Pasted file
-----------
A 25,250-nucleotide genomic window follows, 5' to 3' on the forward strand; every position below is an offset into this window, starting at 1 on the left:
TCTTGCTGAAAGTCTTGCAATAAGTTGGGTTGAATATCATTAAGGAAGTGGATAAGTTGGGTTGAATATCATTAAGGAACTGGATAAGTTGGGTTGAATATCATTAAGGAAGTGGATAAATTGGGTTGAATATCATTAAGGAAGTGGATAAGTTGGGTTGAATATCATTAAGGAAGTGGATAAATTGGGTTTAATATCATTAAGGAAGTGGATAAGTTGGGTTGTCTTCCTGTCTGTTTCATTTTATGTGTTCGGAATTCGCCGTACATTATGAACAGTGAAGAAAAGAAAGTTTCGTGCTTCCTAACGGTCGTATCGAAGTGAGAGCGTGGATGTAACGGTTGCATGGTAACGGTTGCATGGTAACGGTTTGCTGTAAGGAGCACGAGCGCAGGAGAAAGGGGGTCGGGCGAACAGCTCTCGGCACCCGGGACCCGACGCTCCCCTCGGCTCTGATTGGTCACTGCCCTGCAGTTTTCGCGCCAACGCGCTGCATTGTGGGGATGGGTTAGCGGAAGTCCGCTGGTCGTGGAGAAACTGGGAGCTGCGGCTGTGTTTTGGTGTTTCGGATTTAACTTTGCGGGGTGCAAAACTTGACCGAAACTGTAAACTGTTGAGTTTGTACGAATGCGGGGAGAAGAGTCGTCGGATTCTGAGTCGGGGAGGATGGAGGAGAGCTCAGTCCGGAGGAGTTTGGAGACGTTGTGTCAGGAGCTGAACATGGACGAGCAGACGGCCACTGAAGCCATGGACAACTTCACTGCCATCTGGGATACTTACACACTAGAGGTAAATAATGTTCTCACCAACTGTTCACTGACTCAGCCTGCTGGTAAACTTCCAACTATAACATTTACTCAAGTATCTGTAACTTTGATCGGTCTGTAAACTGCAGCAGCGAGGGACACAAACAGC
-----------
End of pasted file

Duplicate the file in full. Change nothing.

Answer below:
A 25,250-nucleotide genomic window follows, 5' to 3' on the forward strand; every position below is an offset into this window, starting at 1 on the left:
TCTTGCTGAAAGTCTTGCAATAAGTTGGGTTGAATATCATTAAGGAAGTGGATAAGTTGGGTTGAATATCATTAAGGAACTGGATAAGTTGGGTTGAATATCATTAAGGAAGTGGATAAATTGGGTTGAATATCATTAAGGAAGTGGATAAGTTGGGTTGAATATCATTAAGGAAGTGGATAAATTGGGTTTAATATCATTAAGGAAGTGGATAAGTTGGGTTGTCTTCCTGTCTGTTTCATTTTATGTGTTCGGAATTCGCCGTACATTATGAACAGTGAAGAAAAGAAAGTTTCGTGCTTCCTAACGGTCGTATCGAAGTGAGAGCGTGGATGTAACGGTTGCATGGTAACGGTTGCATGGTAACGGTTTGCTGTAAGGAGCACGAGCGCAGGAGAAAGGGGGTCGGGCGAACAGCTCTCGGCACCCGGGACCCGACGCTCCCCTCGGCTCTGATTGGTCACTGCCCTGCAGTTTTCGCGCCAACGCGCTGCATTGTGGGGATGGGTTAGCGGAAGTCCGCTGGTCGTGGAGAAACTGGGAGCTGCGGCTGTGTTTTGGTGTTTCGGATTTAACTTTGCGGGGTGCAAAACTTGACCGAAACTGTAAACTGTTGAGTTTGTACGAATGCGGGGAGAAGAGTCGTCGGATTCTGAGTCGGGGAGGATGGAGGAGAGCTCAGTCCGGAGGAGTTTGGAGACGTTGTGTCAGGAGCTGAACATGGACGAGCAGACGGCCACTGAAGCCATGGACAACTTCACTGCCATCTGGGATACTTACACACTAGAGGTAAATAATGTTCTCACCAACTGTTCACTGACTCAGCCTGCTGGTAAACTTCCAACTATAACATTTACTCAAGTATCTGTAACTTTGATCGGTCTGTAAACTGCAGCAGCGAGGGACACAAACAGC